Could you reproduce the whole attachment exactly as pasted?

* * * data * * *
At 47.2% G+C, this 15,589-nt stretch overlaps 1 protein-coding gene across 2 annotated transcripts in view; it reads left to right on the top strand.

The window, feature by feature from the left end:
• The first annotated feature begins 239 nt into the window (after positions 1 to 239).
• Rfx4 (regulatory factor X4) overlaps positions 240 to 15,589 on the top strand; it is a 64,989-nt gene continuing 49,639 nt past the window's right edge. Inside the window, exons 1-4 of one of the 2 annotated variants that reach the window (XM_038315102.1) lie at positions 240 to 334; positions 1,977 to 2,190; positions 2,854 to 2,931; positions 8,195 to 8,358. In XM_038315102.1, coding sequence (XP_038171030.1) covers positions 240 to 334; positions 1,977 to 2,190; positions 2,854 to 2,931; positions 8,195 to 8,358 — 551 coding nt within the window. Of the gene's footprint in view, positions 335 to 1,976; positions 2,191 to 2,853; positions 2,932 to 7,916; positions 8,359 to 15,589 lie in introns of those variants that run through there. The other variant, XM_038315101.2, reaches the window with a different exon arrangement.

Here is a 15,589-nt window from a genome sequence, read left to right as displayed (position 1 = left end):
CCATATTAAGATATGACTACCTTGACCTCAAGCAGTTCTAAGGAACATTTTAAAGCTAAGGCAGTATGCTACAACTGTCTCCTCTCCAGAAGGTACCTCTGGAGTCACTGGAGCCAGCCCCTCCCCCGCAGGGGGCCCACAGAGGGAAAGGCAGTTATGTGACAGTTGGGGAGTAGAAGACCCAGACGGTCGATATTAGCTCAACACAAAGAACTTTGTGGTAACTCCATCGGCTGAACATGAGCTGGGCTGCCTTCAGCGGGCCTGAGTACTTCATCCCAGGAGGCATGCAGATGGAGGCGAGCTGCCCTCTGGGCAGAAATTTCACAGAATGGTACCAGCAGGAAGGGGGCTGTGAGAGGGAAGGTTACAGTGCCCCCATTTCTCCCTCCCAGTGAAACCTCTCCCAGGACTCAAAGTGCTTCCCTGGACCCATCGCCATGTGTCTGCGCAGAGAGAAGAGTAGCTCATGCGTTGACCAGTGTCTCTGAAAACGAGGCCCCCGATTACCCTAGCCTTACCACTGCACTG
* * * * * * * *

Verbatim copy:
At 47.2% G+C, this 15,589-nt stretch overlaps 1 protein-coding gene across 2 annotated transcripts in view; it reads left to right on the top strand.

The window, feature by feature from the left end:
• The first annotated feature begins 239 nt into the window (after positions 1 to 239).
• Rfx4 (regulatory factor X4) overlaps positions 240 to 15,589 on the top strand; it is a 64,989-nt gene continuing 49,639 nt past the window's right edge. Inside the window, exons 1-4 of one of the 2 annotated variants that reach the window (XM_038315102.1) lie at positions 240 to 334; positions 1,977 to 2,190; positions 2,854 to 2,931; positions 8,195 to 8,358. In XM_038315102.1, coding sequence (XP_038171030.1) covers positions 240 to 334; positions 1,977 to 2,190; positions 2,854 to 2,931; positions 8,195 to 8,358 — 551 coding nt within the window. Of the gene's footprint in view, positions 335 to 1,976; positions 2,191 to 2,853; positions 2,932 to 7,916; positions 8,359 to 15,589 lie in introns of those variants that run through there. The other variant, XM_038315101.2, reaches the window with a different exon arrangement.

Here is a 15,589-nt window from a genome sequence, read left to right as displayed (position 1 = left end):
CCATATTAAGATATGACTACCTTGACCTCAAGCAGTTCTAAGGAACATTTTAAAGCTAAGGCAGTATGCTACAACTGTCTCCTCTCCAGAAGGTACCTCTGGAGTCACTGGAGCCAGCCCCTCCCCCGCAGGGGGCCCACAGAGGGAAAGGCAGTTATGTGACAGTTGGGGAGTAGAAGACCCAGACGGTCGATATTAGCTCAACACAAAGAACTTTGTGGTAACTCCATCGGCTGAACATGAGCTGGGCTGCCTTCAGCGGGCCTGAGTACTTCATCCCAGGAGGCATGCAGATGGAGGCGAGCTGCCCTCTGGGCAGAAATTTCACAGAATGGTACCAGCAGGAAGGGGGCTGTGAGAGGGAAGGTTACAGTGCCCCCATTTCTCCCTCCCAGTGAAACCTCTCCCAGGACTCAAAGTGCTTCCCTGGACCCATCGCCATGTGTCTGCGCAGAGAGAAGAGTAGCTCATGCGTTGACCAGTGTCTCTGAAAACGAGGCCCCCGATTACCCTAGCCTTACCACTGCACTG